Synopses & Reviews
Stop thinking about nutrition and start thinking about your childs eating habits instead.
You already know how to give your kids healthy food. But the hard part is getting them to eat it. After years of research and working with parents, Dina Rose, discovered a powerful truth: When parents focus solely on nutrition, their kidssurprisinglyeat poorly. But when families shift their emphasis to behaviors the skills and habits kids are taughtthey learn to eat right.
Every child can learn to eat wellbut only if you show them how to do it. Dr. Rose describes the three habitsproportion, variety, and moderationall kids need to learn, and gives you clever, practical ways to teach these food skills. All children can learn:
How to confidently explore strange, new foods
How to know when theyre hungry and when theyre full
What to do when they say theyre starving”and about to attend a birthday party
How to branch out from easy-to-like prepackaged kid fare to more mature tastes and textures: savory, tangy, runny, crunchy.
How to engage in open and honest talk about food without yelling I dont like it!”
With It's Not About the Broccoli, you can teach your children how to eat, and give them the skills they need for a lifetime of health and vitality.
"Sociologist Rose takes an innovative approach to children's eating; her premise is that the more parents focus on nutrition, the less healthfully kids eat. The mother of a 12-year-old daughter, Rose points out that most American children eat poorly in spite or perhaps because of what she calls the 'nutrition mindset' of many parents. 'Agony' over nutrition, she asserts, can lead to overeating, picky or junky eating, and stress. Rose presents a thoughtfully crafted plan (the Teaching Approach) to form basic habits that focus on proportion, variety, and moderation. She helps parents identify their own eating hang ups when it comes to feeding their children (i.e. nurturer, food police, nutritionista) and then provides methods of helping children establish habits they can carry into adulthood. 'The Big Fix,' for instance, calls for 'Eating Zones' (times when eating takes place), 'The Rotation Rule' (no food served two days in a row with the exception of milk), and giving children choices. Rose walks readers through her Teaching Approach step-by-step, using scenarios that illustrate issues and hands-on solutions. Creative and clever, Rose comes to the table with a fresh perspective and a practical plan for teaching kids lifelong healthy eating habits. Agent: Betsy Amster, Betsy Amster Literary Enterprises." Publishers Weekly Copyright PWxyz, LLC. All rights reserved.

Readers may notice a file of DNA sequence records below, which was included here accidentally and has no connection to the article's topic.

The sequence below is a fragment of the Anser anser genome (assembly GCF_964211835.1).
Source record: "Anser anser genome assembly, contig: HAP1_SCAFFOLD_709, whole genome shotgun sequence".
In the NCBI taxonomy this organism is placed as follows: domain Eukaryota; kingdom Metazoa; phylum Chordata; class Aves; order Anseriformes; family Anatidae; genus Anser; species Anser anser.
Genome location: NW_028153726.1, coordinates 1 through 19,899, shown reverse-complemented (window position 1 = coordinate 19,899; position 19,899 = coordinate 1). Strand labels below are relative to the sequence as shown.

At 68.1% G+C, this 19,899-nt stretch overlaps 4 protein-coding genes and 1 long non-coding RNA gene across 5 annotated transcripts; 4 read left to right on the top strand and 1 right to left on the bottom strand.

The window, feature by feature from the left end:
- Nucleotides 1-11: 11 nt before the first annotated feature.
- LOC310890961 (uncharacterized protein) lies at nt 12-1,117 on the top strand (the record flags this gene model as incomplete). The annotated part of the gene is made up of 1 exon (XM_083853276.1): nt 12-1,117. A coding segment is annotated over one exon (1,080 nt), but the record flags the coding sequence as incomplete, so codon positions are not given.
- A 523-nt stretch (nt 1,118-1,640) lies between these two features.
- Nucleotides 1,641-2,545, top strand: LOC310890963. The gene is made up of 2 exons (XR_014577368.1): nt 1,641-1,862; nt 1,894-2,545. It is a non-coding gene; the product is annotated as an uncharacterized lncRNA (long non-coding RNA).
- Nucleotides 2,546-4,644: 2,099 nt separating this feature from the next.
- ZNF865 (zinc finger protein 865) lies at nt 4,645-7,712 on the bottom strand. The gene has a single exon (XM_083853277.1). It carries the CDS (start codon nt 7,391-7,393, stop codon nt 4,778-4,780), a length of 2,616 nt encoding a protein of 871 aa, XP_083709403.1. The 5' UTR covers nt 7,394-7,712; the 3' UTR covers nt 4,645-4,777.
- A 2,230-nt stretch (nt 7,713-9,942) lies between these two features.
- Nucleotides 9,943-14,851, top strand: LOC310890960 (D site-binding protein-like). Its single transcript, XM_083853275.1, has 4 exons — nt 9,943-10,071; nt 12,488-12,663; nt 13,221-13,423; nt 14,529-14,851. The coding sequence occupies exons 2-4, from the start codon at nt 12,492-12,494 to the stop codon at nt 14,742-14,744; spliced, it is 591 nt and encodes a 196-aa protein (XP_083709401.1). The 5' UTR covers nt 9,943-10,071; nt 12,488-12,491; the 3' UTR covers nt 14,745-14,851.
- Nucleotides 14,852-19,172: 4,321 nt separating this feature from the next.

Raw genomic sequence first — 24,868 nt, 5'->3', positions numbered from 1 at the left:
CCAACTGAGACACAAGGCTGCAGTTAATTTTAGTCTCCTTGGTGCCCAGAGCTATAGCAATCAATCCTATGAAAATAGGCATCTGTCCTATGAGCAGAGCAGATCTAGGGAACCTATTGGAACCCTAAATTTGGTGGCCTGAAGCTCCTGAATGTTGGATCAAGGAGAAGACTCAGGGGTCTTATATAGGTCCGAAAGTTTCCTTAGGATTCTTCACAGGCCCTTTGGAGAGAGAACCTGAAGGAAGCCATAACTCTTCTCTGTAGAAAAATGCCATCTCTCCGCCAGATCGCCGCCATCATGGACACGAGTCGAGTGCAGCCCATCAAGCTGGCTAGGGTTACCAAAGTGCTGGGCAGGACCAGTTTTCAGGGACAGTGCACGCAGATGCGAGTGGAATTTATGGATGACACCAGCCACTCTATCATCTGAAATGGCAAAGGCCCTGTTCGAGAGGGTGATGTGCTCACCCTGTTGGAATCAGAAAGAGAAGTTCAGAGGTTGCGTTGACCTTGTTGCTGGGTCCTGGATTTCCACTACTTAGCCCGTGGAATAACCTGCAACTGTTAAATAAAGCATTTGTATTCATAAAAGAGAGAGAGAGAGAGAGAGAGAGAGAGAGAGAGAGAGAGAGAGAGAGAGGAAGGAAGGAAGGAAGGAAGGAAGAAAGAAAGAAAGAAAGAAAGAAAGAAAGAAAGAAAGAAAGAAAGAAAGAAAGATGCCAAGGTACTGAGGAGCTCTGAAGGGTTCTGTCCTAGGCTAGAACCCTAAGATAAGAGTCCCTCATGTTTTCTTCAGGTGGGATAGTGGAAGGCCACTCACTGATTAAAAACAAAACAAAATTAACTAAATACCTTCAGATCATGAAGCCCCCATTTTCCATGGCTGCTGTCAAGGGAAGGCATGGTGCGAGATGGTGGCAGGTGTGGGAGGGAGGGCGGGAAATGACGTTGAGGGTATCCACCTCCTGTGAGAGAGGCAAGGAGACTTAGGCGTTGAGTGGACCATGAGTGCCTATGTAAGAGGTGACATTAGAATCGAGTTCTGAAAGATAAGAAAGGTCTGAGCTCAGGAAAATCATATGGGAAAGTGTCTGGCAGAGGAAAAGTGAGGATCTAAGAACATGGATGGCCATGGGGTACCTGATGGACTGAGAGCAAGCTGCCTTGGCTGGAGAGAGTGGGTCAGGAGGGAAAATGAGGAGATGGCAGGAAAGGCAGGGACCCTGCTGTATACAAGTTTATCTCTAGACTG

Improve your childs diet with unexpected advice: Stop thinking about nutrition and start thinking about behavior instead.
Successful parents teach their children how to eat
. Behaviorattitudes and reactions at mealtimes, snack times, and in the presence of foodis more important than broccoli. As a result of this teaching families have more enjoyable, less stressful mealtimes, and kids eat a wide variety of healthy foods. Dina Rose, a food sociologist and mother, presents the three habits that translate good nutrition into behavior: proportion, variety, and moderation.
Rose describes the mistakes parents should avoid, including:
- Using nutrition to justify poor choices
- Unintentionally teaching bad habits, including overeating and hating certain foods
- Being held hostage to common parental food issues, such as fear of hunger or conflict
Then she shows parents how to teach children behaviors that encourage good habits:
It's Not About the Broccoli
- Eat foods in proportion to their healthy benefits
- Approach a variety of new foods
- Eat in moderation
will show you that consciously teaching the skills that support good eating habits will give your children strong, loving, healthy starts in life.
About the Author
Dina Rose, PhD
, is a sociologist, parent educator and feeding expert with more than 15 years experience in teaching, research and public speaking. She has helped thousands of parents teach their kids to eat right with her innovative approach to parenting. Dina has written for Huffington Post
and Psychology Today
, and maintains an active blog on her website. She lives with her husband and daughter in Hoboken, New Jersey.